March 8, 2010

Quiet Life - "Easy To Please"

Genres—sometimes vague and other times hysterically specific—were created so that people could organize, separate, and compartmentalize different styles of music. Blues in the top drawer, folk in the middle, and rock and roll on the bottom with a stash of reggae. But is it really necessary to keep your socks out of your t-shirt drawer? When I listen to Portland, OR band the Quiet Life I'm immediately drawn to adjectives like roots and Americana as well as genres like folk and country. These terms all have slightly different definitions, but their relationships are also completely interdependent—and the Quiet Life blur all these lines exceptionally well. The band may not be from the South, but they do make country music—as well as a racket of rock and roll, rootsy folk, and rhythm and blues. The band's latest album, Big Green, isn't necessarily genre-spanning, but it's also not something that can be pigeonholed. Guitars scream and scorch with distorted glee on "Let It Go," tackle steam engine rhythms with a slide on "No Surprise," and echo with room-jarring reverb and the occasional dissonance on the slow build of "Easy To Please"—one of the record's best. With quivering heartfelt vocals and instrumentals that pop and swing along like a needle over an old groove, the Quiet Life are a band that doesn't need a niche to be heard—just a pair of speakers.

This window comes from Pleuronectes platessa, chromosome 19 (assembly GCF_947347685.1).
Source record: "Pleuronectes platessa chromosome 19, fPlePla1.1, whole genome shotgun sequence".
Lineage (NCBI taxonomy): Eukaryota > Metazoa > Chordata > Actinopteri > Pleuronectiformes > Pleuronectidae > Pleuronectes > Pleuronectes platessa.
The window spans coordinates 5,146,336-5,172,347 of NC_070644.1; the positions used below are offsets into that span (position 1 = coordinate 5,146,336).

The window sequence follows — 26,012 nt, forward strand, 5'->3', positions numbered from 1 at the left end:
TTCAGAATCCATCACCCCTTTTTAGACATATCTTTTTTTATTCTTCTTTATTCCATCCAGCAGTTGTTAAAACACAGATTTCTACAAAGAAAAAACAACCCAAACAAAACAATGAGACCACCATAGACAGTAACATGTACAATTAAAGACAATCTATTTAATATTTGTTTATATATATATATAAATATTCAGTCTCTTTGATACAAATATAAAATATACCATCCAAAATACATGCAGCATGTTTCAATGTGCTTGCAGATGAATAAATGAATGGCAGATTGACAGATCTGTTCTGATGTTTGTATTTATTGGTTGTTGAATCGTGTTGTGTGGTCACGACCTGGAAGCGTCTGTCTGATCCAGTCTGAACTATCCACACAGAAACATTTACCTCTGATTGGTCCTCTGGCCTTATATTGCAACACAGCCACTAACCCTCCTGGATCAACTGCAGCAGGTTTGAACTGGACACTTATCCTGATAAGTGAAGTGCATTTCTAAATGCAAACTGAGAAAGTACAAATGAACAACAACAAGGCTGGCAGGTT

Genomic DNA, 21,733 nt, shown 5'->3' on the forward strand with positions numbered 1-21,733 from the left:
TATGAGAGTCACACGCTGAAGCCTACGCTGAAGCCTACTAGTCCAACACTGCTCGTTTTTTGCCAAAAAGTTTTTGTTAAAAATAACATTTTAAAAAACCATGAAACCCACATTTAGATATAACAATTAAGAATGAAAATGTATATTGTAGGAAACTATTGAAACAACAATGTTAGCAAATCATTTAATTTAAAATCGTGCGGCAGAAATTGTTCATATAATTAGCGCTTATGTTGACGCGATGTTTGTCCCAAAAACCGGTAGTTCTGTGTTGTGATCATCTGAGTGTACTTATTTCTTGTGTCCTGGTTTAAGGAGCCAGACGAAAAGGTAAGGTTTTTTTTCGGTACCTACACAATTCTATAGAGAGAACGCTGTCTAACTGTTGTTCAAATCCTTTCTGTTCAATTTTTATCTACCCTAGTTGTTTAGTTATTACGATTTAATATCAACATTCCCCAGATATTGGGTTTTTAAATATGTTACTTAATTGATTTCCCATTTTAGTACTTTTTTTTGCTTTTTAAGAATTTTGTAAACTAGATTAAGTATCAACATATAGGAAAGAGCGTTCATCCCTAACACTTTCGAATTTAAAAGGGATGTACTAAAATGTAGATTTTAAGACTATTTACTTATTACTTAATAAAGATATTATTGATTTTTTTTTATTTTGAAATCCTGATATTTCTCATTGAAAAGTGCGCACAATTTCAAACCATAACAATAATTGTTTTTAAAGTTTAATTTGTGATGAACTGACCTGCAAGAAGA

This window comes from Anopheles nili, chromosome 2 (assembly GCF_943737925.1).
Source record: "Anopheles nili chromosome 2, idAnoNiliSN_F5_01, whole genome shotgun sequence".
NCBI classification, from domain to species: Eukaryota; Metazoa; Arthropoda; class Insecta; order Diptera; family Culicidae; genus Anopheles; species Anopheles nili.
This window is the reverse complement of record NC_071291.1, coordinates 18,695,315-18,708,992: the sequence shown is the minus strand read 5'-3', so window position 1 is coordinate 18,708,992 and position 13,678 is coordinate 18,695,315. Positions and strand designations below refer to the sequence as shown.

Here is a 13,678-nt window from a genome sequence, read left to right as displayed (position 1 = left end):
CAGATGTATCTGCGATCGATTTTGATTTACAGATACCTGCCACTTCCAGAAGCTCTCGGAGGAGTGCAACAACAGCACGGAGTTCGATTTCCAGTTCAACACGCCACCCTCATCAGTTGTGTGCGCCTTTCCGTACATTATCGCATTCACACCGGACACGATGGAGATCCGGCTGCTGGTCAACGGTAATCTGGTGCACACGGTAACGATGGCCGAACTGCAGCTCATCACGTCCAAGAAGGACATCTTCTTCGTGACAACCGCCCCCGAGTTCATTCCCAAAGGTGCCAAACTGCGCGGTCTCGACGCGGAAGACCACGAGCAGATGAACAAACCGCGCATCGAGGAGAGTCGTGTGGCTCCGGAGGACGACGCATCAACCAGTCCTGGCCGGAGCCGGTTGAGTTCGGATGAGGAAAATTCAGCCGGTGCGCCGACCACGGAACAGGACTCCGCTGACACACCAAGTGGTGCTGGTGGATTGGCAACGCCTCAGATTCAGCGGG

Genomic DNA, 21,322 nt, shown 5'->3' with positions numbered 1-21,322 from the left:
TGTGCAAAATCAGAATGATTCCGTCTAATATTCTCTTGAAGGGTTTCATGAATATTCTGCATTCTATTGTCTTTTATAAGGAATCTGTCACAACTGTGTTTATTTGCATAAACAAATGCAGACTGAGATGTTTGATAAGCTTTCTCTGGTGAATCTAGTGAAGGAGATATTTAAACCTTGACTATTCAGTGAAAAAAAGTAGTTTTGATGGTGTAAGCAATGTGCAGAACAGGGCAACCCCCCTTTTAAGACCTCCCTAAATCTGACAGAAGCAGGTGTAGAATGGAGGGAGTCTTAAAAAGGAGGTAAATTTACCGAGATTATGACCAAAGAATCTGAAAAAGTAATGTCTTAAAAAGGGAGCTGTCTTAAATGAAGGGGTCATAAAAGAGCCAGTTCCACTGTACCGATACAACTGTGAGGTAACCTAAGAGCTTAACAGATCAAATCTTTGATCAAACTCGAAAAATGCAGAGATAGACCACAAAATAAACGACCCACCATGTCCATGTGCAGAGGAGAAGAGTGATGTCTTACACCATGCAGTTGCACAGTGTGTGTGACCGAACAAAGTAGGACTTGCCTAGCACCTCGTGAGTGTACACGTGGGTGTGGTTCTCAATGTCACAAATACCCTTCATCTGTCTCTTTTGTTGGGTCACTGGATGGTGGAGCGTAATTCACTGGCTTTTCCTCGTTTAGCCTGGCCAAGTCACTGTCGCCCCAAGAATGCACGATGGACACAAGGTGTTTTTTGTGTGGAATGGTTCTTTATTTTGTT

The Quiet Life - "Easy To Please" (form Big Green)

Quiet Life

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